What defines Singaporean food to me is how it utilizes humble and cheap ingredients that would commonly be discarded, and transforms them through the alchemy of time and skill. This includes things like animal fat, bone, shells and offal. Lard and caul fat, the beautiful lace-like membrane that lines pig organs, were commonly used in many Chinese traditional dishes to add richness and fragrance. Fish, poultry, meaty bones or/and crustacean shells are boiled for hours to produce robust stocks and broths for noodle soups, steamboat bases or braised noodles. And when it comes to traditional local food, no part of the animal is too lowly – the whole animal is celebrated in dishes such as sup tulang, kway chap and feng. Another characteristic of Singaporean food is how our ancestors took influence from the diversity of racial groups living in Singapore – they were true masters of fusion.
A dish that I feel best represents Singapore and Singaporean-ness is a dish that has fallen out of fashion in recent years, and one that I have only recently cooked in my own kitchen – satay beehoon. I was speaking with a friend who has fond memories of this dish and he vehemently protested when I suggested watering down regular satay sauce to make my satay beehoon sauce. He insisted that there was a shrimpy, oceanic flavor to it and that it had a sediment, much like the slightest gritty mouthfeel you get when slurping laksa broth. The recipes that I saw online all involved cooking the kind of sauce that you would regularly pair with satay, then adding additional water. But when I dug deeper and read interviews of old hawkers who sold this dish, I discovered, to my surprise, some unconventional ingredients in their sauces: five spice powder, haebee (dried shrimp) and tee poh. I was surprised because these were ingredients that were screamingly Chinese… I couldn’t imagine them in a rempah-rich, Malay-style satay sauce. I cooked the dish at home and the flavor left me gobsmacked – I wanted to slather it on everything.
The haebee produced a shrimp flavor without having to make a prawn stock and gave the sauce that laksa-mouthfeel that my friend was speaking about and the ti poh packed a real punch. Ti poh is actually the bones of solefish – instead of throwing it away, the Chinese community dry, salt and smoke the bones. Home cooks (or factories) then fry these bones in animal fat (I’m not sure if they do this in factories) at home to release the aroma, and when ground, you get an extremely umami-rich, flavourful, smoky powder that normally goes into fish balls. To think that this came from a waste-product is truly mind-blowing.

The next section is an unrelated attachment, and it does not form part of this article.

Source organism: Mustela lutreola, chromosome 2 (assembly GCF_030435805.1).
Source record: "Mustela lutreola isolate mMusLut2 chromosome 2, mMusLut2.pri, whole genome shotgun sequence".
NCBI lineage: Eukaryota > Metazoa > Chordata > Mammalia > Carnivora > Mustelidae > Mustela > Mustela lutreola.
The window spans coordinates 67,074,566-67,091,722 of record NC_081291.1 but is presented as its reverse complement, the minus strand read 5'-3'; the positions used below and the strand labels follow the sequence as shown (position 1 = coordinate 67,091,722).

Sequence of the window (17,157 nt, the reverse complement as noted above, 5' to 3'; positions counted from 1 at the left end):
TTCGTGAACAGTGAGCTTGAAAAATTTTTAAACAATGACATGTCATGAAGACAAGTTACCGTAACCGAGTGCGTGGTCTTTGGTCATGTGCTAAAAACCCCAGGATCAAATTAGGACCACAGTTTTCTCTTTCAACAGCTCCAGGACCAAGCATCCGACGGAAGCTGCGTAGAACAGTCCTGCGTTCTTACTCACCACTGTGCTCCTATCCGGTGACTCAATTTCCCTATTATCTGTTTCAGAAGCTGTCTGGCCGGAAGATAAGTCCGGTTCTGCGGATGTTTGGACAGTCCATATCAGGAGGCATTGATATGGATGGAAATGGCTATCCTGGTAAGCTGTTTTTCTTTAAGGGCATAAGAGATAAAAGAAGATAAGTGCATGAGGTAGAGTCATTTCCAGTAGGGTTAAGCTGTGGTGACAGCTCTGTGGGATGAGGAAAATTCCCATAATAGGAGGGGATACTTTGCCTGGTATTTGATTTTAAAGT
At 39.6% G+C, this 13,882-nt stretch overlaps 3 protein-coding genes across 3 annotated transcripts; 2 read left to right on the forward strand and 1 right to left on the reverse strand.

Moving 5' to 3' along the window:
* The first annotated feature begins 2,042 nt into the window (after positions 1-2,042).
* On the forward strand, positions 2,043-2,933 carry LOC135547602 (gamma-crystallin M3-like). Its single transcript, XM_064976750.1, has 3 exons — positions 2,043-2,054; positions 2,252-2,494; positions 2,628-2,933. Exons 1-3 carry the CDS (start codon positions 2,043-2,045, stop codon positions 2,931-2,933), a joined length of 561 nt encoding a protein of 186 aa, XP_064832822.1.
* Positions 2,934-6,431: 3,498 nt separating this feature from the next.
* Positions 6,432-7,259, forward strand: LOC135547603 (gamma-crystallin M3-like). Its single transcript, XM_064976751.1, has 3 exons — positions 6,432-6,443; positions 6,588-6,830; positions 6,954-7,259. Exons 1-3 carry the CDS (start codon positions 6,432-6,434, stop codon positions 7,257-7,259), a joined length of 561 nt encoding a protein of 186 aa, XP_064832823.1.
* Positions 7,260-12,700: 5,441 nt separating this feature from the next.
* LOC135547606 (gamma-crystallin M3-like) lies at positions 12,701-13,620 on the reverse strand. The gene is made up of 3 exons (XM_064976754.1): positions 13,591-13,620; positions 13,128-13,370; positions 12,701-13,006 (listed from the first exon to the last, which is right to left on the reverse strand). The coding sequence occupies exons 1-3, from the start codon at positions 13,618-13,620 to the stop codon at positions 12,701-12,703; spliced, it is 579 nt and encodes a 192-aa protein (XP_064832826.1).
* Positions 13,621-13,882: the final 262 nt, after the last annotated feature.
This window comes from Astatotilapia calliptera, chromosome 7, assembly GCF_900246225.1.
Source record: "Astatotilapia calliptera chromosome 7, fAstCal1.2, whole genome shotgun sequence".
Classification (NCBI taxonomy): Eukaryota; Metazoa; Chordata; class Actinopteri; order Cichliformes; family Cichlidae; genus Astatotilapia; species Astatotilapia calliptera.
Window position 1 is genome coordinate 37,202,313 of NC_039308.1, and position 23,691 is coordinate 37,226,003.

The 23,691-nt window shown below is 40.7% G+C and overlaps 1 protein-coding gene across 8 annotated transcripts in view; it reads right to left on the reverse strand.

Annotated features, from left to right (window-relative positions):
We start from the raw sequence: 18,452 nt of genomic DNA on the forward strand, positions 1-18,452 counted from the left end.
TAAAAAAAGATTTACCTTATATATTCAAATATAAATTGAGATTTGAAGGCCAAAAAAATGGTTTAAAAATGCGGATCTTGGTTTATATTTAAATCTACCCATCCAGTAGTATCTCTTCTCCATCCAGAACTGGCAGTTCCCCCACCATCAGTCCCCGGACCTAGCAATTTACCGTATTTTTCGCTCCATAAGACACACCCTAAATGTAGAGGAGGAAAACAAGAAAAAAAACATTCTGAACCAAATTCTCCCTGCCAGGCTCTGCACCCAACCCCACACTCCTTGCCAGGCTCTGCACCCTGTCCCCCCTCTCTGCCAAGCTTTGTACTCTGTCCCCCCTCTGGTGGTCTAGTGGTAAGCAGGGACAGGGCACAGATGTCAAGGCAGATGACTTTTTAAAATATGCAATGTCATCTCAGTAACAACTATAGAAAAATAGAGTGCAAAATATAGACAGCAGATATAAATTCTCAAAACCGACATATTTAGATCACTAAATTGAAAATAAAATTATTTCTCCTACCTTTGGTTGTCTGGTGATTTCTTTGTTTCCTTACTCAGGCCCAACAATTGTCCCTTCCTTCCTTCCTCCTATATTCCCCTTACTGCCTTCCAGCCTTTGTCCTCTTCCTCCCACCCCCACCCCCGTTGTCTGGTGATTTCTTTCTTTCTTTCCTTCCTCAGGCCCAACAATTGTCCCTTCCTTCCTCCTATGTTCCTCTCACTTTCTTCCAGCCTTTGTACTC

Satay beehoon represents Singaporean cuisine because there are no expensive, luxury ingredients. No fancy imported wagyu that deserves to be treated with restraint because it’s so good just as it is. It involves grinding cheap ingredients – onions, garlic, chillies and other aromatics – into a paste (a rempah) and frying it low and slow. Over time, the paste begins to stick to the base of the pan (what the French would call ‘fond’) and as you scrape it off and incorporate it into the rest of the paste, it deepens in both colour and flavor. Wok-roasted skin-on peanuts are ground and added to the pan and the frying continues. When it is done, it starts to ooze oil. The Western world would call this “split” or a mistake, but that’s what makes Singaporean sauces and curries so different from its Western counterparts – that layer of oil floating on the top, which I personally find beautiful. In goes the spices, a small amount of haebee floss and tee poh powder, and gula melaka. This then gets ladled over plain beehoon (the other Chinese influence), with a few simple boiled ingredients. Nothing expensive and luxurious but mélange of flavours and textures you get is outstanding – that’s what makes me proud of our cuisine and Singaporean cooks, our resourcefulness and adeptness at fusing different cultures together.